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Lachnanthes

Botanical: Lachnanthes tinctoria (ELL.)
Family: N.O. Haemodoraceae

---Synonyms---Gyrotheca capitata. Gyrotheca tinctoria. Wool Flower. Red Root. Paint Root. Spirit Weed.
---Parts Used---Root, herb.
---Habitat---The drug Lachnanthes is prepared from the entire plant, but especially from the rhizome and roots of Lachnanthes tinctoria, a plant indigenous to the United States of America, growing in sandy swamps along the Atlantic coast, from Florida to New Jersey and Rhode Island, and also found in Cuba, blossoming from June to September, according to locality.


It was introduced into England as a greenhouse plant in 1812 and then propagated from seed.

---Description---The plant is a perennial herb, 1 1/2 to 2 feet high, the upper portion whitewoolly, hence one of its local names: Woolflower. The rhizome is about 1 inch in length and of nearly equal thickness, and bears a large number of long, coarse, somewhat waxy, deep-red roots, yielding a red dye, to which its popular names of Paintroot and Redroot are due.

The leaves are mostly borne in basal rosettes and are somewhat succulent, 1/5 to 3/5 inch wide and reduced to bracts on the upper part of the stem. The flowers are in a close, woolly cyme, the ovary inferior, the perianth sixparted, the sepals narrower than the petals, the stamens three, alternately with the petals on long filaments; the style is solitary, threadlike, its stigma slightly lobed; the fruit, a three-celled, many seeded, rounded capsule.

---Constituents---The root yields a fine red dye and a little resin, but so far no analysis determining the nature of its specific constituents has been made: they are, however, quite active, producing a peculiar form of cerebral stimulation or narcosis.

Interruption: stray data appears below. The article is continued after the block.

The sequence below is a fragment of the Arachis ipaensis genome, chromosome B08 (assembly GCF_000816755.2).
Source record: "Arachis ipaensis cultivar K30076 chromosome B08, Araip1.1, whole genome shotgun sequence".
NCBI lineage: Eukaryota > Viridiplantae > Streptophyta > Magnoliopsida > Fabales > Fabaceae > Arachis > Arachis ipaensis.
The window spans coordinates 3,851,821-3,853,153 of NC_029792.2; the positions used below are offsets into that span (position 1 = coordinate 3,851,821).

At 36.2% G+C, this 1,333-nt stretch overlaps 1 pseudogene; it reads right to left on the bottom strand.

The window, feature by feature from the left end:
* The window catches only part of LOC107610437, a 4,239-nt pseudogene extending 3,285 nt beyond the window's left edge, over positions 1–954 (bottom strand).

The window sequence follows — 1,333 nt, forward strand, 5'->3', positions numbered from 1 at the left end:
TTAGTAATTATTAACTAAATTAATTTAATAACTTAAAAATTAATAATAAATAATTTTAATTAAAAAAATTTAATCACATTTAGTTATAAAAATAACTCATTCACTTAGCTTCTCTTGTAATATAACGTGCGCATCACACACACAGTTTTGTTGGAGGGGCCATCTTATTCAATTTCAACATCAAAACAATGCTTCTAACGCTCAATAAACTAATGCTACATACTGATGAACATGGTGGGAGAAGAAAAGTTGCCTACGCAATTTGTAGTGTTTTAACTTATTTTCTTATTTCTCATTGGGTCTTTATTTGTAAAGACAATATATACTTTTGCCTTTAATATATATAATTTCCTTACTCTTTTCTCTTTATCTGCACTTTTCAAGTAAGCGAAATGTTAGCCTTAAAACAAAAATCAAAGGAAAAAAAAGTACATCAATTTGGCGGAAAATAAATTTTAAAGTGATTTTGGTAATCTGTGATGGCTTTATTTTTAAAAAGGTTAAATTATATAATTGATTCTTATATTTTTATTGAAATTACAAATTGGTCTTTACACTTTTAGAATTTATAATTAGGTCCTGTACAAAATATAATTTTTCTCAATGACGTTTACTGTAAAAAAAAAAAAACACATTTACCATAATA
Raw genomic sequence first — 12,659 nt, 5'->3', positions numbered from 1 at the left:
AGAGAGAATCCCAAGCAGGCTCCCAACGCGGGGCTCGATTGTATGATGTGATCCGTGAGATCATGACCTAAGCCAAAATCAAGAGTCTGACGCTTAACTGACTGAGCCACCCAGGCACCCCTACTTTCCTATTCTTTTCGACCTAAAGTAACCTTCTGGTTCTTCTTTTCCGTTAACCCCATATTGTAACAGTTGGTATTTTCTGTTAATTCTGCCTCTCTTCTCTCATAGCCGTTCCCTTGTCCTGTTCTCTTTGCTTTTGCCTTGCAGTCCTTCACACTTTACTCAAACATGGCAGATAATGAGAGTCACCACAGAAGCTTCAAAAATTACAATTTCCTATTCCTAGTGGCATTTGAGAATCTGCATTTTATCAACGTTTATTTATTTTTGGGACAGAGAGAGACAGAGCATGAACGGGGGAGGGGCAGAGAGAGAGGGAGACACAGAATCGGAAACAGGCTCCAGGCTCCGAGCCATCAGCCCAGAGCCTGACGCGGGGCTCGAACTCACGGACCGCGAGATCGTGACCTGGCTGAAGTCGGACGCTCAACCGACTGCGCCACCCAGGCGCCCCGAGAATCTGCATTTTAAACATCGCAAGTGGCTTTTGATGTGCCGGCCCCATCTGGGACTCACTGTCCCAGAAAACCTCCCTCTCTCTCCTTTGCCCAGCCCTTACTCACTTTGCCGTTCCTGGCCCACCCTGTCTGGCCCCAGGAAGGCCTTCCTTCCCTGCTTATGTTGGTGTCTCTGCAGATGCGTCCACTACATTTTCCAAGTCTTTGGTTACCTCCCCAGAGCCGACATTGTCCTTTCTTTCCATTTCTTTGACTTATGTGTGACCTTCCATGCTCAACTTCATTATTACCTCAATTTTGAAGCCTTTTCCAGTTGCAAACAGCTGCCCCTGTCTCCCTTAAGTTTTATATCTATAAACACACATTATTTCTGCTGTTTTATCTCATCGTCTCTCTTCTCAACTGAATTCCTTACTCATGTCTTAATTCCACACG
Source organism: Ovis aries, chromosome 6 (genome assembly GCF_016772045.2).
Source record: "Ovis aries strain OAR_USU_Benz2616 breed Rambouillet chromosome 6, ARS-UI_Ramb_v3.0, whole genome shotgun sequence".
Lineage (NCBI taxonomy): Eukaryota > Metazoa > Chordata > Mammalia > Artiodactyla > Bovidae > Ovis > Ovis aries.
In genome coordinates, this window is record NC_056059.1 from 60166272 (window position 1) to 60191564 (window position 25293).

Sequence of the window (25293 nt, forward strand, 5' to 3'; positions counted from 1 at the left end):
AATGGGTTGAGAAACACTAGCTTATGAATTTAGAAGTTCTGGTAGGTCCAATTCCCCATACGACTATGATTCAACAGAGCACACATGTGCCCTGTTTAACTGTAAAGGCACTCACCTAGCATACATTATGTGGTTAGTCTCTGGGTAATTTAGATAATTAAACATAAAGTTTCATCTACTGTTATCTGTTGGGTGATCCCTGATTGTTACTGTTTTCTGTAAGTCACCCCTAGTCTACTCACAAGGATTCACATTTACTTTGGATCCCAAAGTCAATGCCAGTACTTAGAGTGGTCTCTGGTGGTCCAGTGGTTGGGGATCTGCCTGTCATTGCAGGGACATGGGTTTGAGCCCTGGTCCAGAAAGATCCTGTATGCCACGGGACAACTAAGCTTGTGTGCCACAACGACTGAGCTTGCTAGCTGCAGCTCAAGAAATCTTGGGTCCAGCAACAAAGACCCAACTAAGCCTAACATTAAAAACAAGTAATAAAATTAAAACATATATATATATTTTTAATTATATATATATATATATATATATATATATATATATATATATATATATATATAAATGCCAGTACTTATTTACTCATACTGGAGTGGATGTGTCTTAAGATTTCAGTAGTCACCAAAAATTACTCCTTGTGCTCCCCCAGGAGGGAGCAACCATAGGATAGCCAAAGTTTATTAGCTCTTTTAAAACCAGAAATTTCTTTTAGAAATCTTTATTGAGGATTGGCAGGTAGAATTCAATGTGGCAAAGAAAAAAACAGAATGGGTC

The drug has a somewhat acrid taste, but no odour.

---Medicinal Action and Uses---
'The root,' says Millspaugh, 'was esteemedan invigorating tonic by the American aborigines, especially by the Seminole tribe, who use it, it is said, to cause brilliancy and fluency of speech. A tincture of the root has been recommended in typhus and typhoid fevers, pneumonia, severe forms of brain disease,' rheumatic wry-neck and laryngeal cough.'

Apart from its narcotic uses among the Indians, it has been used in the United States for dyeing purposes.

The drug is employed for various nervous disorders. A homoeopathic tincture is prepared from the whole fresh plant, while flowering. Doses varying from a few drops of the tincture to a drachm, cause mental exhilaration, followed by ill-humour, vertigo and headache.

Fluid extract, 1 to 5 drops.

Although the drug is not related to the Solanaceae, the effects of overdoses are said to resemble those of poisoning by Belladonna and other solanaceous drugs.

In the countries where it grows, there is a legend that the Paintroot plant is fatally poisonous to white pigs, but not injurious to black ones. Darwin, on the authority of Professor I. J. Wyman, cites the strange effect on albino pigs after eating the roots of this plant. In Virginia, where it grows abundantly, Professor Wyman noticed that all the pigs in this district were black, and upon inquiring of the farmers he found that all the white pigs born in a litter were destroyed, because they could not be reared to maturity. The roots of Lachnanthes, when eaten by white pigs, caused their bones to turn to a pink colour and their hoofs to fall off, but the black pigs, it was said, could eat the same plant with impunity. Heusinger has shown that white sheep and pigs are injured by the ingestion of certain plants, while the pigmented species may eat them without harm.

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Bear in mind "A Modern Herbal" was written with the conventional wisdom of the early 1900's. This should be taken into account as some of the information may now be considered inaccurate, or not in accordance with modern medicine.

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